The case for an extension was boosted on September 16 with the publication of a report by the United States Government Accountability Office (GAO), which confirmed that most railways will need more time and warned that legislation to extend the deadline will now be required.
The GAO found that most railways interviewed still need one to five years to overcome the significant challenges they have encountered and complete implementation. The report also states that FRA management of implementation was insufficient to properly monitor individual railways' progress, and the GAO recommends that the FRA develops a plan to hold railroads accountable for making progress on PTC.
The report acknowledges the technical challenges faced by the railways, including:
- the need to design, produce and install over 20 new major components
- a limited number of manufacturers for those components
- multiple phases of testing and system integration
- trying to meet the current deadline before defects have been identified and addressed
- difficulty in obtaining radio spectrum and FCC permits for communications infrastructure
- delays in approval of safety plans by regulators, and
- the complexity of achieving interoperability among varying types of PTC systems.
The report was requested by committee leaders from the Senate and House of Representatives, including Thune and House Transportation and Infrastructure Committee chairman Mr Bill Shuster.
"This report confirms that the PTC mandate is not achievable, and extending the deadline is essential to preventing significant disruptions of both passenger and freight rail service across the country," Shuster says. "I am committed to working with Senator Thune and our colleagues to address the clear need for an extension, and to ensure that railways implement this important but complicated safety technology in a responsible manner."
Thune added: "Passenger and freight railways need time beyond the current deadline to finish implementation of a complex system that relies on new technology. Failure to extend this legal deadline would create significant hardships for customers and passengers who rely on rail. Passing an extension that includes meaningful accountability for PTC implementation is the best thing Congress can do."
AAR president and CEO Mr Edward Hamberger argues that the GAO report confirms what freight and passenger railroads have been saying for years: Congress needs to extend the PTC deadline. "The GAO report reinforces the industry's contention that PTC is an extremely complex technology that requires more time to install and test safely," he says. "Railfreight operators have always contended that the congressionally-mandated 2015 deadline for having PTC fully functional and being used coast-to-coast by passenger and freight alike was not realistic. The fact that can't be ignored is that time is quickly running out for taking action to extend the deadline and avoid the dire consequences of not doing so."
Hamberger warns that there is a risk of service shutdowns and major disruption if Congress fails to extend the deadline by the end of October. "Railways are beginning to notify their customers of the possibility of an impending rail shutdown as they, too, have to prepare for such a worst-case scenario," he says. "Congress can't wait until November or December when the clock is about to run out. If lawmakers want to avert massive disruption it must take action now to extend the deadline."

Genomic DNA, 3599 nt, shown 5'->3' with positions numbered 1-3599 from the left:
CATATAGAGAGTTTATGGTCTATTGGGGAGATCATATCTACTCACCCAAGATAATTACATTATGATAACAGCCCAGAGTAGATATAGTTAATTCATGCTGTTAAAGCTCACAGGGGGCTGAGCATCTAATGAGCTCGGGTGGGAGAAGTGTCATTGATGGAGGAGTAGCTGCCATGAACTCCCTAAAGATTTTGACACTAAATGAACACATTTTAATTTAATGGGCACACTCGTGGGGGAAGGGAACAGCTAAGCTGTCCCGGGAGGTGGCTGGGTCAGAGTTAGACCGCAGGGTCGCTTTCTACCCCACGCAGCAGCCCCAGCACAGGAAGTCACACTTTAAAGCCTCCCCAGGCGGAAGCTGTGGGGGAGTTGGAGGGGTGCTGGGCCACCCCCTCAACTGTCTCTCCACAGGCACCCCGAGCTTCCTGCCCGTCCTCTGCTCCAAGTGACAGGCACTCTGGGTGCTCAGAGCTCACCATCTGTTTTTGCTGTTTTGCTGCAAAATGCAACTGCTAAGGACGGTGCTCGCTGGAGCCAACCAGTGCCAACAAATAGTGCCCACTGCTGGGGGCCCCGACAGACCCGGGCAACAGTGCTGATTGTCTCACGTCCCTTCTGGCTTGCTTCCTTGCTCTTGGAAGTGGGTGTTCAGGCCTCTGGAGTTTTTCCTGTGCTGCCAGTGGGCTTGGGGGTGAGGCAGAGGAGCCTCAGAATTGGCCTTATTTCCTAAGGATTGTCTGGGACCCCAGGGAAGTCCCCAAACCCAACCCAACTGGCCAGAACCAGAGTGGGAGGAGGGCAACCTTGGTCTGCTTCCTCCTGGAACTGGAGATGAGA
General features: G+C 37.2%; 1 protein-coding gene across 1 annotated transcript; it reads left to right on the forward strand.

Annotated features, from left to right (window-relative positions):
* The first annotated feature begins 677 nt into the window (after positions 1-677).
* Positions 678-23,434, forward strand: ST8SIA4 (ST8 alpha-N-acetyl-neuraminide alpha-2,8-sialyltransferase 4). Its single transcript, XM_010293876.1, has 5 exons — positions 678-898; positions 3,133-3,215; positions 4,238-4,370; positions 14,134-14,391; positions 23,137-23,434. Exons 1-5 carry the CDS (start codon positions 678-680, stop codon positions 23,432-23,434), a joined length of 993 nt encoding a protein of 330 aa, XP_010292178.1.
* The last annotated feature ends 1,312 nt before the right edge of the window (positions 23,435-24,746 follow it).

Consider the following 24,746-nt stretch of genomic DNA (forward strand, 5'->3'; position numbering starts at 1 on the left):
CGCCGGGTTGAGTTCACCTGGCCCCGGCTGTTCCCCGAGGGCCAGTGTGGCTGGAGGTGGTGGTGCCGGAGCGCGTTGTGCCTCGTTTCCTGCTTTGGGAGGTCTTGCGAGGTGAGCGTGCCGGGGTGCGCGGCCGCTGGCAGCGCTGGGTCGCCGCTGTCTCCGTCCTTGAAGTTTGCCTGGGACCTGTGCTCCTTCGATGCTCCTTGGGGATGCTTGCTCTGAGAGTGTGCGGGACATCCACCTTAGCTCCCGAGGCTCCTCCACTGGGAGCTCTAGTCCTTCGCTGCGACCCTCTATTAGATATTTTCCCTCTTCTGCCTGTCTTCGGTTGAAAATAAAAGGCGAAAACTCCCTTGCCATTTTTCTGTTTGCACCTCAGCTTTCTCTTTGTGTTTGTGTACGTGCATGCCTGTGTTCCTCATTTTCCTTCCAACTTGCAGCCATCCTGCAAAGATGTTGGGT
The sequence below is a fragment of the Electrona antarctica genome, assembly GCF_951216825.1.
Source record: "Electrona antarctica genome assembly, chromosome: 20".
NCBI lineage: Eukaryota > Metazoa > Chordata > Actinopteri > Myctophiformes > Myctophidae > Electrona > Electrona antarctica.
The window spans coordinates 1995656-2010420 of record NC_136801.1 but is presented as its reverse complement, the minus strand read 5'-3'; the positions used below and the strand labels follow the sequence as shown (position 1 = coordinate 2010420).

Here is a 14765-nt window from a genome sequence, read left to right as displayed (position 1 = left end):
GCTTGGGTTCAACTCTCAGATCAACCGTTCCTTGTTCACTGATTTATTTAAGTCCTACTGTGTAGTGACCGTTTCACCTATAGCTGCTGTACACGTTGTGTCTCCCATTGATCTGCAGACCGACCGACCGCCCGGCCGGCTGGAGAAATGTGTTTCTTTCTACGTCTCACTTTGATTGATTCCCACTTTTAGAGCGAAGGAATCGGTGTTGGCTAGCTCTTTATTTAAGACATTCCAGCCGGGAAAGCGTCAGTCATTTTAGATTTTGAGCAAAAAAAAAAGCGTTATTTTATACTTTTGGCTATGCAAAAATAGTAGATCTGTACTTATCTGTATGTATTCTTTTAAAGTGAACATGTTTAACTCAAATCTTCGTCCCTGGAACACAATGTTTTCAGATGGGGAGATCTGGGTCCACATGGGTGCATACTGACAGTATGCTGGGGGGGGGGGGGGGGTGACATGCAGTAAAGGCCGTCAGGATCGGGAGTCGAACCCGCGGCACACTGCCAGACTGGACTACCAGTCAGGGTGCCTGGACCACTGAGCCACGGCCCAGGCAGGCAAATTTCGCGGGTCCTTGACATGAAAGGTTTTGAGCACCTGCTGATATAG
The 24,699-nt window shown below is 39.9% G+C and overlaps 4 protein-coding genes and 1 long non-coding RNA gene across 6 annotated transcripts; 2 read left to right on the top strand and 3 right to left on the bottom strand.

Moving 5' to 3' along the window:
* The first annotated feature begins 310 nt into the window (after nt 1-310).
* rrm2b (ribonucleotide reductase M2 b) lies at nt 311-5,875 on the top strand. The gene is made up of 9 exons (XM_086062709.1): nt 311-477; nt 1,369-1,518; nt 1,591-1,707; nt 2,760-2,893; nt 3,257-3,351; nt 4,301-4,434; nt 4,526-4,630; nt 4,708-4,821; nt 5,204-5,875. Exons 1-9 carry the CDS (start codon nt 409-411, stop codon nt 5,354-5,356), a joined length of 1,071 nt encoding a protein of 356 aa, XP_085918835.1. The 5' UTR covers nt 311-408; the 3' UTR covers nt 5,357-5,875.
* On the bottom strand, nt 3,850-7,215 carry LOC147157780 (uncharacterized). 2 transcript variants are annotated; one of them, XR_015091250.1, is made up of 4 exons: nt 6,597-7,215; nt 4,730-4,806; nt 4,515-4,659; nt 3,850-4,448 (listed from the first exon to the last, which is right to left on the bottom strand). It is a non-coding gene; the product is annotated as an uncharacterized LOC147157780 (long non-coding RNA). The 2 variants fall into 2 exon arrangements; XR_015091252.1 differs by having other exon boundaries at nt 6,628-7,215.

In a statement issued in response to the GAO report on September 17, Apta said: "The report provides strong evidence that Congress needs to act now to extend the deadline beyond December 31. Safety is the number one priority of the public transportation industry and the commuter railroads are 100% committed to developing and installing PTC technology. Therefore it is our goal that this technology and its many components are developed, installed, and tested successfully and safely. The report supports what the industry, the FRA and the GAO have said in the past: significant challenges of technology, spectrum, and funding make the end of year deadline unattainable."
Apta says that $US 950m has been invested so far in PTC on commuter lines, but at least another $US 3.48bn will be needed to complete the rollout, and Congress has only allocated $US 50m towards achieving that aim. There is also significant variation in the rate of progress between commuter rail operators. In Los Angeles, Metrolink says it expects its 550km network to be fully compliant with RSIA by December 31, but in Chicago, Metra says it will need until 2019 to complete installation on its 1931km network.
With Congress seemingly unwilling to budge on the December deadline, the FRA is preparing to issue sanctions against railways for failure to comply with RSIA. "Starting on January 1, FRA will impose penalties on railroads that have not fully implemented PTC," the FRA's acting administrator Mrs Sarah Feinberg stated at the end of June. "Fines will be based on FRA's penalty guidelines, which establish different penalties depending on the violation. There are many different violations, such as $US 15,000-25,000 for failure to adapt locomotives."
These penalties could be assessed per violation per day and could vary depending on mitigating or aggravating factors. Enforcement orders could be used to force the railways to speed up PTC implementation and railways may also face fines for operational violations as well as failure to equip infrastructure and locomotives.
It has been apparent for some time that the December deadline was unachievable - an FRA report to Congress in June 2012 warned that "both freight and passenger railroads have encountered significant technical and programmatic issues that make accomplishment of those plans questionable." Yet today, with only two months remaining, the deadline stands fast.
The next few weeks will be crucial in determining whether policymakers decide to penalise the railways for failing to implement PTC within the legally-specified timescale, or whether they take a more conciliatory, and arguably pragmatic, approach - working with the industry to ensure the rollout is completed safely and without disrupting the railway's customers.